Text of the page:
ICD Shock: Monitoring & Post-implantation Management

Traditional follow-up of implantable cardioverter defibrillator patients includes in-person visits every three months. Scheduled in-person approaches generate a large number of non-actionable visits and enormous clinic workload. Remote patient monitoring (RPM) collects near continuous data from ICDs for automatic cloud-based analysis and then to the clinic, without the need for connection with clinic or patient action. RPM reduces the number of non-actionable in-person evaluations without compromising detection of at-risk patients.22

ICDs are programmed to detect arrhythmias in the VF zone, with rates faster than 180/min to 200/min. Unfortunately, not all electrograms that meet the diagnostic criteria of VF zone are VF or ventricular arrhythmias. These are the events that trigger inappropriate ICD shock. Supraventricular tachycardias, including sinus tachycardias, atrial fibrillation and atrial flutter are accountable for more than 90% of inappropriate ICD shocks.23

Technical causes of inappropriate ICD shocks include faulty components, lead fractures, magnetic interference, oversensing of electrical noise, myopotentials and T-waves, and double counting QRS complexes.15 Certain patients are at higher risk for inappropriate ICD shocks. Those include patients with atrial fibrillation, tobacco use, diastolic hypertension and non-ischemic heart disease.9 Although ICD therapy provides life-saving strategies in the case of sudden cardiac arrest, ICD shocks, both appropriate and inappropriate, are associated with increased mortality.9,24 ICD shocks adversely affect mental and physical well-being. Strategies developed to reduce incidence of ICD shock involve:9

  • Antitachycardia pacing, replacing shock as safe and effective therapy for fast ventricular tachycardia (>200 bpm)25
  • ICD programming
  • More stringent arrhythmia detection algorithms
  • Dual-chamber ICDs with detection of atrial and ventricular arrhythmias: in theory, but no data exists to support that dual-chamber ICDs reduce rate of inappropriate shocks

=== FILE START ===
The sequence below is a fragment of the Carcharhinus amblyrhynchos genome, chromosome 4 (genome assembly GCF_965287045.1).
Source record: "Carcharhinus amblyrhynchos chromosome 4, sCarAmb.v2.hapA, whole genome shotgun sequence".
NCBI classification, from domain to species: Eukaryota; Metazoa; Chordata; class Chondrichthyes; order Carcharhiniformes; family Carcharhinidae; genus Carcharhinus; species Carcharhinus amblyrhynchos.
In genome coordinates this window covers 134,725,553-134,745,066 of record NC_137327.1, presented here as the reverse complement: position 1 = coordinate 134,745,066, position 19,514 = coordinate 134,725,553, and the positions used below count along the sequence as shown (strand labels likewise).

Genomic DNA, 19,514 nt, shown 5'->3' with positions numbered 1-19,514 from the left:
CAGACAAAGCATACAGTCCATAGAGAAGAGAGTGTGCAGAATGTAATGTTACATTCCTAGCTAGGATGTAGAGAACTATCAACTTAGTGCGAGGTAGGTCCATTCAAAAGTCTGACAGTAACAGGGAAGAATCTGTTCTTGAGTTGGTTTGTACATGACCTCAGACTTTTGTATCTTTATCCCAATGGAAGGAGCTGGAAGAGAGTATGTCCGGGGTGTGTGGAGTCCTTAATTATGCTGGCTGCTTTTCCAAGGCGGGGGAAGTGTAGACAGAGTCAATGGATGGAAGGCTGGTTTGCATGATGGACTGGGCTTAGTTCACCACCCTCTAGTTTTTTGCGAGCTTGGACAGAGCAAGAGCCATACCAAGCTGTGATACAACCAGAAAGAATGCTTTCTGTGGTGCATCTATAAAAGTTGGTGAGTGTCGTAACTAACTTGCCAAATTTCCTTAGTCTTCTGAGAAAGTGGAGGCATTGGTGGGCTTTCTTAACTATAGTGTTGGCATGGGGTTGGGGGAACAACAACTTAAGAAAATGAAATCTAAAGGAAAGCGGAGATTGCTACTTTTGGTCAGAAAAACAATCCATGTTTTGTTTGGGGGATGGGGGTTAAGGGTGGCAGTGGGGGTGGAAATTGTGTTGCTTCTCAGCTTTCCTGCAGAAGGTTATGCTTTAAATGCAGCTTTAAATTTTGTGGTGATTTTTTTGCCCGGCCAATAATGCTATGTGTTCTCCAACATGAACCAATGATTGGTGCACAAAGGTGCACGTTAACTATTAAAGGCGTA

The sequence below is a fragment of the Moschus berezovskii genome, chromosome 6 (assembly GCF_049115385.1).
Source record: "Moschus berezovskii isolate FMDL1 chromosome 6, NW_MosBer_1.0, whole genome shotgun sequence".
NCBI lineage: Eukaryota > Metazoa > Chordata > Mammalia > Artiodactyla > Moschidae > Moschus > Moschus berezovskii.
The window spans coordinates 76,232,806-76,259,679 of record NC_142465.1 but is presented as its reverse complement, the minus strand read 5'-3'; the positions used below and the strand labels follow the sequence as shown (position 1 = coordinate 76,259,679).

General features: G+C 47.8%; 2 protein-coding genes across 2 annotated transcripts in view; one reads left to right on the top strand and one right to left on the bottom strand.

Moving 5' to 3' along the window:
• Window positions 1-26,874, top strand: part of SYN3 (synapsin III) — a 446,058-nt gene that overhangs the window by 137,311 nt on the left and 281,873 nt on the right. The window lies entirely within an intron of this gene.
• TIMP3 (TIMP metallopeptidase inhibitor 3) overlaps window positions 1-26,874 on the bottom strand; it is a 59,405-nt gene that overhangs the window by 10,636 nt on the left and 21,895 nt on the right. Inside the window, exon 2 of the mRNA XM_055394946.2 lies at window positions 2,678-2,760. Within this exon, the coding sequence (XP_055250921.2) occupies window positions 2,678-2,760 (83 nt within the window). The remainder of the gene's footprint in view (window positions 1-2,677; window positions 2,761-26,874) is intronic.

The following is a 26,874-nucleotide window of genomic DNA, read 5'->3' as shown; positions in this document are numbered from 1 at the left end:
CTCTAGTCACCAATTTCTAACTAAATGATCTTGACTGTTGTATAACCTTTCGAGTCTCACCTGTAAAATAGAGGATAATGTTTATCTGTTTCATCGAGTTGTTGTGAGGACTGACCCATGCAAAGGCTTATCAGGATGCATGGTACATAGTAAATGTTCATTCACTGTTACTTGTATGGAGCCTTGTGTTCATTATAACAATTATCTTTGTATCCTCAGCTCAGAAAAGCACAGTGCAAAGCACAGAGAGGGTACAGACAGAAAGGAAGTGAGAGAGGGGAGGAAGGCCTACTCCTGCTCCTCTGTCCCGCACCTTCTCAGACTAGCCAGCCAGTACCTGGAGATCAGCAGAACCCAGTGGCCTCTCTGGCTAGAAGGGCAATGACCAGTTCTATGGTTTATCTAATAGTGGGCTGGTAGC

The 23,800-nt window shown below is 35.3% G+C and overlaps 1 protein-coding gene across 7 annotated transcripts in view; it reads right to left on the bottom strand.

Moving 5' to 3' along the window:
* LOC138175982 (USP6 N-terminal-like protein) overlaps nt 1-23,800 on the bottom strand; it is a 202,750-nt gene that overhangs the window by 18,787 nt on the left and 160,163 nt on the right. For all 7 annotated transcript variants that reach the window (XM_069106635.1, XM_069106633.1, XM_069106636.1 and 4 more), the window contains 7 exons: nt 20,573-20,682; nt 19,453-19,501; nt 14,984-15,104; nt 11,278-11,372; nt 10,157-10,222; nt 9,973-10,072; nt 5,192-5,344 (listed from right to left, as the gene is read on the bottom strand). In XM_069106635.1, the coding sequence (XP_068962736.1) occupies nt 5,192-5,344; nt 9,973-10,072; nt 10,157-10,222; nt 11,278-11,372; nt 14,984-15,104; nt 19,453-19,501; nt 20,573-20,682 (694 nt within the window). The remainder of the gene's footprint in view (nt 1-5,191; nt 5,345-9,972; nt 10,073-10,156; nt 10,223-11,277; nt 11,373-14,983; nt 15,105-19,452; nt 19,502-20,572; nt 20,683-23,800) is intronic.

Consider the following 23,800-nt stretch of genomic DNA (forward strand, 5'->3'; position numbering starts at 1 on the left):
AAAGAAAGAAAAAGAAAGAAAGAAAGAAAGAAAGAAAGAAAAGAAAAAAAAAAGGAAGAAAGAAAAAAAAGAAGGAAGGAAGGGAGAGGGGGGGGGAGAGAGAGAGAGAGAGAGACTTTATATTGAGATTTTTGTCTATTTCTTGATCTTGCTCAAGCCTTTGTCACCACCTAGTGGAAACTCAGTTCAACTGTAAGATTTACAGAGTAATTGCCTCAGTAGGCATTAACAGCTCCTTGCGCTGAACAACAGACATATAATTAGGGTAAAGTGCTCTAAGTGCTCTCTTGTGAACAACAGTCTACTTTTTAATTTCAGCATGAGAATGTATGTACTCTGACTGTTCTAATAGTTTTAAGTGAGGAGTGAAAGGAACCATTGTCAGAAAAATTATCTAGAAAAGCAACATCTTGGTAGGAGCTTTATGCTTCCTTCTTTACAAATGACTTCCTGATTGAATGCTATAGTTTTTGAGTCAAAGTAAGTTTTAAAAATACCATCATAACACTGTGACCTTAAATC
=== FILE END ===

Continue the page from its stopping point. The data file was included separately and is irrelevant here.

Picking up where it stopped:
• Antiarrhythmic medication
  • Catheter ablation


1. Al-Khatib SM, Stevenson WG, Ackerman MJ, et al. 2017 AHA/ACC/HRS Guideline for Management of Patients With Ventricular Arrhythmias and the Prevention of Sudden Cardiac Death. Circulation. 2018;138(13):e210-e271.

2. Wilkoff BL, Fauchier L, Stiles MK, et al. 2015 HRS/EHRA/APHRS/SOLAECE expert consensus statement on optimal implantable cardioverter-defibrillator programming and testing. Ep Europace. 2016;18(2):159-183.

3. Raj LM, USA U of SC USC Center for Body Computing, Keck School of Medicine, Los Angeles, CA, Saxon LA. Haemodynamic Monitoring Devices in Heart Failure: Maximising Benefit with Digitally Enabled Patient Centric Care. Arrhythmia Electrophysiol Rev. 2018;7(4):1.

4. Gill J. Implantable cardiovascular devices: current and emerging technologies for remote heart failure monitoring. Cardiol Rev. 2022;Publish Ahead of Print.

5. Moss AJ, Hall WJ, Cannom DS, et al. Improved Survival with an Implanted Defibrillator in Patients with Coronary Disease at High Risk for Ventricular Arrhythmia. New Engl J Medicine. 1996;335(26):1933-1940.

6. Moss AJ, Zareba W, Hall WJ, et al. Prophylactic Implantation of a Defibrillator in Patients with Myocardial Infarction and Reduced Ejection Fraction. New Engl J Medicine. 2002;346(12):877-883.

7. Buxton AE, Lee KL, Fisher JD, Josephson ME, Prystowsky EN, Hafley G. A Randomized Study of the Prevention of Sudden Death in Patients with Coronary Artery Disease. New Engl J Medicine. 1999;341(25):1882-1890.

8. Investigators A versus ID (AVID). A Comparison of Antiarrhythmic-Drug Therapy with Implantable Defibrillators in Patients Resuscitated from Near-Fatal Ventricular Arrhythmias. New Engl J Medicine. 1997;337(22):1576-1584.